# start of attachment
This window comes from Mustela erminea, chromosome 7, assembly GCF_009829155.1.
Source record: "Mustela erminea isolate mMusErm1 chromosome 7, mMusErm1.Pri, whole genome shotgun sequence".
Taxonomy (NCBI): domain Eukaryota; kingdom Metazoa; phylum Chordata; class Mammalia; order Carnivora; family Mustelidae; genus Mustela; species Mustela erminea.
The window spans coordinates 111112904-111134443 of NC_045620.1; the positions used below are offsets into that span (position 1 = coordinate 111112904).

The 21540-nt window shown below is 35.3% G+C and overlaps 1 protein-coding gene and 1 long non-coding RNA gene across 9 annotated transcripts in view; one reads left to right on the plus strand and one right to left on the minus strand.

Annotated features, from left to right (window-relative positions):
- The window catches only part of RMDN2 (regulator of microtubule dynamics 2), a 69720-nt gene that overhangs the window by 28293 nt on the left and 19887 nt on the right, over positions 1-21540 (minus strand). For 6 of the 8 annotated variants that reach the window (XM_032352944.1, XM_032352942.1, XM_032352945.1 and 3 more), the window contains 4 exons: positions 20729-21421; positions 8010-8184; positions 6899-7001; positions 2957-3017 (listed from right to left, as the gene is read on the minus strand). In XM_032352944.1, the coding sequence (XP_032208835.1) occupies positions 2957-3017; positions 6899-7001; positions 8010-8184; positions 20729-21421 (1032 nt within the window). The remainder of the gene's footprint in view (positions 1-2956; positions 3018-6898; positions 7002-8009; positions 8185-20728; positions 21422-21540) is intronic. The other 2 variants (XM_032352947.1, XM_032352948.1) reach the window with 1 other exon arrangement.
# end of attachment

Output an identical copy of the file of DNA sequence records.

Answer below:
This window comes from Mustela erminea, chromosome 7, assembly GCF_009829155.1.
Source record: "Mustela erminea isolate mMusErm1 chromosome 7, mMusErm1.Pri, whole genome shotgun sequence".
Taxonomy (NCBI): domain Eukaryota; kingdom Metazoa; phylum Chordata; class Mammalia; order Carnivora; family Mustelidae; genus Mustela; species Mustela erminea.
The window spans coordinates 111112904-111134443 of NC_045620.1; the positions used below are offsets into that span (position 1 = coordinate 111112904).

The 21540-nt window shown below is 35.3% G+C and overlaps 1 protein-coding gene and 1 long non-coding RNA gene across 9 annotated transcripts in view; one reads left to right on the plus strand and one right to left on the minus strand.

Annotated features, from left to right (window-relative positions):
- The window catches only part of RMDN2 (regulator of microtubule dynamics 2), a 69720-nt gene that overhangs the window by 28293 nt on the left and 19887 nt on the right, over positions 1-21540 (minus strand). For 6 of the 8 annotated variants that reach the window (XM_032352944.1, XM_032352942.1, XM_032352945.1 and 3 more), the window contains 4 exons: positions 20729-21421; positions 8010-8184; positions 6899-7001; positions 2957-3017 (listed from right to left, as the gene is read on the minus strand). In XM_032352944.1, the coding sequence (XP_032208835.1) occupies positions 2957-3017; positions 6899-7001; positions 8010-8184; positions 20729-21421 (1032 nt within the window). The remainder of the gene's footprint in view (positions 1-2956; positions 3018-6898; positions 7002-8009; positions 8185-20728; positions 21422-21540) is intronic. The other 2 variants (XM_032352947.1, XM_032352948.1) reach the window with 1 other exon arrangement.